Hiking in Korea

KoreaHike4

See that? Two hiking posts in a row! Two in a row!  I’m not such a slacker after all.

Though, in fairness, these particular hikes occurred in the month of July, and I haven’t been on a single hike since then.  Not a single one.  In my defense, it has been brutally hot here.  The trade winds seem to have vanished never to return again.  I can barely stand to walk my dogs.  I might dissolve leaving nothing but a nasty pool of sweat if I tried to hike anytime in the past few weeks.

But I digress.  Korea.  The husband and I went hiking in Korea.  Not just the “walk around and be a tourist thing,” but actual hiking.  Which, it turns out, is a huge thing in Korea.  (This explains the throngs of old Korean ladies leaving me in the dust every time I hike one particular local trail.  No lie, they absolutely book it up and down.  But it’s a cultural thing… it’s not that I suck!  Koreans are awesome and taking hiking seriously, that’s all.)  It seems like hiking is the #1 pastime in the country.  And they have some serious hiking gear… lightweight clothes that still offer lots of coverage and sun protection.  Everyone is very decked out while hiking.  I felt very out of place in my cotton shorts and t-shirts.

On our one day in Seoul, we spent most of the day hiking up and around Namsan (“South mountain”).  We were also in Seoul this past winter, but it was way way way too cold for hiking.  We did go up Namsan Tower in the winter, taking the metro to the cable car and then waiting in a ridiculously long line to get up the mountain.  It probably would have been faster & warmer & possibly less tiring to walk it.  But I wanted to ride the cable car.

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This time, we not only hiked up to the tower, but all over the mountain.  It was a pretty overcast day, so it was actually a good one for the hike.  It wasn’t too sunny or too hot, but the rain never really came down very hard either.  Of course, the views were not so spectacular… in the non-HDR version of the photo above, you can’t even see the tower, juts a white background to the wall.  So we didn’t actually go up the tower this time… we probably wouldn’t have seen anything at all.  That’s ok; more time for hiking.

KoreaHike1           KoreaHike2

We saw a lot of the old fortress wall the used to circle and protect Seoul.  The construction style reminds me a lot of the rock walls here in Hawaii, though on a much grander scale than anything I’ve seen here.  Whenever I see something like this up a mountain, I just think about the human effort required to build something this enormous in the days before big construction equipment.  I can’t even imagine the number of people or the length of time this required, though probably I passed a sign written in Korean that explained it all to me.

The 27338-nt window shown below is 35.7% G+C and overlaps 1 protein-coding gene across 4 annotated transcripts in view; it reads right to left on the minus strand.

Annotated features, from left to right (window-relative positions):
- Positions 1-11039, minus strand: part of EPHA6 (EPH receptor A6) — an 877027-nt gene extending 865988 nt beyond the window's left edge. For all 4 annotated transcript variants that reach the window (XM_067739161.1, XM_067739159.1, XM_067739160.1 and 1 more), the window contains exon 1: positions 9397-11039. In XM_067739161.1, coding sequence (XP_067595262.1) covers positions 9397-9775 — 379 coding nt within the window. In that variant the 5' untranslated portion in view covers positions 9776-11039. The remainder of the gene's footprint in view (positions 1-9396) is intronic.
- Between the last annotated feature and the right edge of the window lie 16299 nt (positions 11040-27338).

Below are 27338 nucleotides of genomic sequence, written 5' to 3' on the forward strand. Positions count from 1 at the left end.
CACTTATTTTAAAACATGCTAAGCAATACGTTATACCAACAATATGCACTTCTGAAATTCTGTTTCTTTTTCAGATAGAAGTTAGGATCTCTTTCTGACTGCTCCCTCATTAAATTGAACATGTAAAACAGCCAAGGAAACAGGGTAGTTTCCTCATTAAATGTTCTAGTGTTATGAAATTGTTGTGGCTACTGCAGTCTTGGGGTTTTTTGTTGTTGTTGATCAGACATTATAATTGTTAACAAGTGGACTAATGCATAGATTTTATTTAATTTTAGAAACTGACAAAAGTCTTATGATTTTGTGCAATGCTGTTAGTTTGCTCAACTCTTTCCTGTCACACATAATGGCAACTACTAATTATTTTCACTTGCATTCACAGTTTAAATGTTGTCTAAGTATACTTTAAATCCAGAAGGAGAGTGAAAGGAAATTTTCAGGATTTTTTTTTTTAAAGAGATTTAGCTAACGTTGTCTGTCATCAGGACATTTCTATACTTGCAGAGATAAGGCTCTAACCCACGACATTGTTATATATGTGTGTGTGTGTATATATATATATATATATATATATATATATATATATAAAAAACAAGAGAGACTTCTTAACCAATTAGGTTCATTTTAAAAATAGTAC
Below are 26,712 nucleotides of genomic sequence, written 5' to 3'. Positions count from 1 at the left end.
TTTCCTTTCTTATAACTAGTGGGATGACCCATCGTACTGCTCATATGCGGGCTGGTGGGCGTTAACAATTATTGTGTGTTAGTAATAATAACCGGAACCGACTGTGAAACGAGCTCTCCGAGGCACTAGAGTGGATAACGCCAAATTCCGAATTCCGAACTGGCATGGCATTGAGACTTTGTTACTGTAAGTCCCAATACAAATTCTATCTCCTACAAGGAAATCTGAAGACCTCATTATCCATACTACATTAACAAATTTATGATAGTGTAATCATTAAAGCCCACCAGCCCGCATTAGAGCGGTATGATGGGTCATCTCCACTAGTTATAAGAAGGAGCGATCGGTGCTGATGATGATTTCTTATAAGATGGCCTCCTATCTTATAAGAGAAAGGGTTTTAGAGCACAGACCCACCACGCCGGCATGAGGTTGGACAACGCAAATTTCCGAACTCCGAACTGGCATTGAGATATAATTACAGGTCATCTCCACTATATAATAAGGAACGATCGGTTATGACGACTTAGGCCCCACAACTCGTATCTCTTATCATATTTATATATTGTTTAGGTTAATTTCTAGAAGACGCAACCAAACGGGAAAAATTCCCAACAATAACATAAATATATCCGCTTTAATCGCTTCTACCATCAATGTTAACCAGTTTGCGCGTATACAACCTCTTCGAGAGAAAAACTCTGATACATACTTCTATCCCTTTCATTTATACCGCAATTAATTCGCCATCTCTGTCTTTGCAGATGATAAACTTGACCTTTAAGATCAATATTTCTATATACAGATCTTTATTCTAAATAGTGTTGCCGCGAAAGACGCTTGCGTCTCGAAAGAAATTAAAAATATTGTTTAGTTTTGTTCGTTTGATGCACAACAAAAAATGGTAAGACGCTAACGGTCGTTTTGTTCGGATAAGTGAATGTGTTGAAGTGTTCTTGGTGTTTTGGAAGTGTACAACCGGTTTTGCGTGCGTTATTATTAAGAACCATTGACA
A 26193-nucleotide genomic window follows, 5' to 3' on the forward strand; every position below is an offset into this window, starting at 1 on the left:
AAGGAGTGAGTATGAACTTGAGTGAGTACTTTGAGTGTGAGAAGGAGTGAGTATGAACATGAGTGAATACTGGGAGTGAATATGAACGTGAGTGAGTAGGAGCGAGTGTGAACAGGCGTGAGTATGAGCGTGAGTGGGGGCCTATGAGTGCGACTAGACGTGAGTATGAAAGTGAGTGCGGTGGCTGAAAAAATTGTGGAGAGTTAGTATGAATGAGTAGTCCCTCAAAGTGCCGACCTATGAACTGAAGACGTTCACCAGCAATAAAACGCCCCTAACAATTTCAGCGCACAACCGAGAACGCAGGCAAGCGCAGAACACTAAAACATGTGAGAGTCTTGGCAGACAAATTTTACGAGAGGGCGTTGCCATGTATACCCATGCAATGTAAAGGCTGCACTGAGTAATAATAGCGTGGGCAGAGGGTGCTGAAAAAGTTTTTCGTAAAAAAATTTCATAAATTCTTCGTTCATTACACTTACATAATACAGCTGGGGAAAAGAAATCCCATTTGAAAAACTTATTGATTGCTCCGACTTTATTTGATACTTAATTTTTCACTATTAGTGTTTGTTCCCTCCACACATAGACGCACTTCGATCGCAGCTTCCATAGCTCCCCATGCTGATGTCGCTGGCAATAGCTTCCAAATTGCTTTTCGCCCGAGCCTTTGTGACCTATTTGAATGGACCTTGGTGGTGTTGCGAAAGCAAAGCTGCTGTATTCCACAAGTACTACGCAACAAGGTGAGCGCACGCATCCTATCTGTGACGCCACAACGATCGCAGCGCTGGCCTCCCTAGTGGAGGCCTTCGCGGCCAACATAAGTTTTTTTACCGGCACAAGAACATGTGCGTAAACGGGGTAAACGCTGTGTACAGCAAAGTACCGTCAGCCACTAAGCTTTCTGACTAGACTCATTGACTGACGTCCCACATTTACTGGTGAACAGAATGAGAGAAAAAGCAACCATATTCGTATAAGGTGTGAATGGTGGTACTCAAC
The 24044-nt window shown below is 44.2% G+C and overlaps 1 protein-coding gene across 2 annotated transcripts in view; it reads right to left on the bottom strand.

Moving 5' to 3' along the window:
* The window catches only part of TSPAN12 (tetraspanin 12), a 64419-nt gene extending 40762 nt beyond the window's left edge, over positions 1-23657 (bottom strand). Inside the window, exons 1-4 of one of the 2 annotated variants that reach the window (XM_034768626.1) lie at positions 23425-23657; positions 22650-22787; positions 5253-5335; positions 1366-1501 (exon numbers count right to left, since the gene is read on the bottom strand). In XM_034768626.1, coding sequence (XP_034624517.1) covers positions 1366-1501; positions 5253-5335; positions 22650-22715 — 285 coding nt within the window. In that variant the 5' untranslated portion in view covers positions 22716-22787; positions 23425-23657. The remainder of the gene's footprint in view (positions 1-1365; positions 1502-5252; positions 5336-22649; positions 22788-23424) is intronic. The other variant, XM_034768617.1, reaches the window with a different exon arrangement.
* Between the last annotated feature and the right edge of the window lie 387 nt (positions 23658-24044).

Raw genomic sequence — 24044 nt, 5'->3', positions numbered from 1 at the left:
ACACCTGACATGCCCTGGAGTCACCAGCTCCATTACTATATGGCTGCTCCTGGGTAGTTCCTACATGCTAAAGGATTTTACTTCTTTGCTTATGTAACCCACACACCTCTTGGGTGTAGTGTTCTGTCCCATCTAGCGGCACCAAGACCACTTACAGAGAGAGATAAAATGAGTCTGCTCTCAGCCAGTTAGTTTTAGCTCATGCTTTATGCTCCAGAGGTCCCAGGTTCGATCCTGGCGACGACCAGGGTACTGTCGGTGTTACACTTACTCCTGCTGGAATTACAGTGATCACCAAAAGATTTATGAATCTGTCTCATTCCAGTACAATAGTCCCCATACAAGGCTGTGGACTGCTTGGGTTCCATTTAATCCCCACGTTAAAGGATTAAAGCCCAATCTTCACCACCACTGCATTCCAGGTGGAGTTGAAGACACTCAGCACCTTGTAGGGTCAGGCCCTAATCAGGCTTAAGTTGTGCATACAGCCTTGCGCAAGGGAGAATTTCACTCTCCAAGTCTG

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We also spent a day hiking Geumjeong mountain above Busan, including a trek out to Seokbulsa Temple.  Yes, it was totally spectacular and worth the extra couple of hours of hiking.  But yes, I do kind of wish my guidebook had perhaps mentioned that an alternative is to drive there.  The way the guidebook was written, it seemed like the long and strenuous hike was the only option.  We spent probably our only really nice day in Korea (there was a lot of rain!) on this hike and then at a baseball game.  I’m not sorry we missed out on beaches… we have lots of those at home, and nothing quite like what we saw up in the mountains.

We actually don’t know what exactly we saw, a lot of the time.  Can anyone tell me what the very first picture says?  We went to it.  Was it the Buddhist Temple that we seemed to be intruding on and quickly left?  Or something else?  The sign made it seem so exciting, but…

Our last hike in Korea was in Wolmido park in Incheon.  I don’t really have any pictures of this hike for one simple reason: Incheon is not a photogenic city.  Not at all.  We were up on this hill / mountain / whatever you want to call it.  But there was absolutely nothing pretty to see from up there.  The hiking itself was lovely, though.

The hiking in Korea, at least what we did of it, is extensive but pretty tame.  The paths are mostly paved, or at least very well maintained.  You can get a good workout, for sure.  I had sore calves after the hike out to Seokbulsa Temple, and even the Wolmido hike had some good uphill stretches (much of which we did on stairs).  But there are none of these super muddy paths with tree roots popping up all over to make you fall.  What they call “hikes” in Korea are kind of “long walks” here, but probably wouldn’t really qualify as a hike.  In other words: my kind of hiking!

Another thing that I liked about hiking in Korea was the outdoor gyms.  As you walk along on these well-maintained paths up in the hills, you often just stumble upon exercise equipment out there for anyone to use.  This could never happen in America!  There would be lawsuits because some asshole hurt himself doing something stupid but for which there was no sign saying “don’t do this, asshole!”  And the equipment would get all damaged, vandalized, and stolen way too quickly.  Not only do they have these gyms everywhere, but people are constantly using them.  We did try out some of the equipment, though every time we found a gym with one of the inversion benches, I was wearing a dress.  Dammit!

So, three decent hikes in two weeks was pretty good, especially considering we did a lot of other general “walking around,” and a solid week was spent at a conference.  But like I said, yeah not a single hike since then.  I’ll have to get back on that soon…

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